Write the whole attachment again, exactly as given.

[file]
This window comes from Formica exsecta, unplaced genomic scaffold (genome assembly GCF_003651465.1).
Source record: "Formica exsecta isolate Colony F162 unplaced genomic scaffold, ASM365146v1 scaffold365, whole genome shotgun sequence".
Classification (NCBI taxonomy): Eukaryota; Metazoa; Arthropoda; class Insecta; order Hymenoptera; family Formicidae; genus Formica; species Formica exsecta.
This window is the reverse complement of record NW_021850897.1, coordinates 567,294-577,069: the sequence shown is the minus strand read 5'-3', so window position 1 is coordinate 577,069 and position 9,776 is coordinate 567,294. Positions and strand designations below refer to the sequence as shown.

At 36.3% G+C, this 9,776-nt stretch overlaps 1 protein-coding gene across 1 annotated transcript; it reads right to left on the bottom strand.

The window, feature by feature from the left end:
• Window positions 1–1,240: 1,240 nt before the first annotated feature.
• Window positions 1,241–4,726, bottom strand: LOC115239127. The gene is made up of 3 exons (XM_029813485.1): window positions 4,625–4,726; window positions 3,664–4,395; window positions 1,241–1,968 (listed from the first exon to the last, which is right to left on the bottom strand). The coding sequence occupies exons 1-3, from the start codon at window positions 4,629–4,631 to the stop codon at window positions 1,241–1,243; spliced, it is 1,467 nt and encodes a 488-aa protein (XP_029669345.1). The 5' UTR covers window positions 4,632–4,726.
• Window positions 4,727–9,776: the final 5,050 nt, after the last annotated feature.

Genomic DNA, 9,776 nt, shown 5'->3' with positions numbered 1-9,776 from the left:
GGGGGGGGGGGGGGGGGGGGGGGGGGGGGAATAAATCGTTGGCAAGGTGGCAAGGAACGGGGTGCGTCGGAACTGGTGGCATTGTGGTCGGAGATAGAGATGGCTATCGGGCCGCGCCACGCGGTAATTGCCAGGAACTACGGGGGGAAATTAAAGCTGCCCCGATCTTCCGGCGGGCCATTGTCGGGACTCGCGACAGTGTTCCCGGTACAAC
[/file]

This window comes from Formica exsecta, unplaced genomic scaffold (genome assembly GCF_003651465.1).
Source record: "Formica exsecta isolate Colony F162 unplaced genomic scaffold, ASM365146v1 scaffold365, whole genome shotgun sequence".
Classification (NCBI taxonomy): Eukaryota; Metazoa; Arthropoda; class Insecta; order Hymenoptera; family Formicidae; genus Formica; species Formica exsecta.
This window is the reverse complement of record NW_021850897.1, coordinates 567,294-577,069: the sequence shown is the minus strand read 5'-3', so window position 1 is coordinate 577,069 and position 9,776 is coordinate 567,294. Positions and strand designations below refer to the sequence as shown.

At 36.3% G+C, this 9,776-nt stretch overlaps 1 protein-coding gene across 1 annotated transcript; it reads right to left on the bottom strand.

The window, feature by feature from the left end:
• Window positions 1–1,240: 1,240 nt before the first annotated feature.
• Window positions 1,241–4,726, bottom strand: LOC115239127. The gene is made up of 3 exons (XM_029813485.1): window positions 4,625–4,726; window positions 3,664–4,395; window positions 1,241–1,968 (listed from the first exon to the last, which is right to left on the bottom strand). The coding sequence occupies exons 1-3, from the start codon at window positions 4,629–4,631 to the stop codon at window positions 1,241–1,243; spliced, it is 1,467 nt and encodes a 488-aa protein (XP_029669345.1). The 5' UTR covers window positions 4,632–4,726.
• Window positions 4,727–9,776: the final 5,050 nt, after the last annotated feature.

Genomic DNA, 9,776 nt, shown 5'->3' with positions numbered 1-9,776 from the left:
GGGGGGGGGGGGGGGGGGGGGGGGGGGGGAATAAATCGTTGGCAAGGTGGCAAGGAACGGGGTGCGTCGGAACTGGTGGCATTGTGGTCGGAGATAGAGATGGCTATCGGGCCGCGCCACGCGGTAATTGCCAGGAACTACGGGGGGAAATTAAAGCTGCCCCGATCTTCCGGCGGGCCATTGTCGGGACTCGCGACAGTGTTCCCGGTACAAC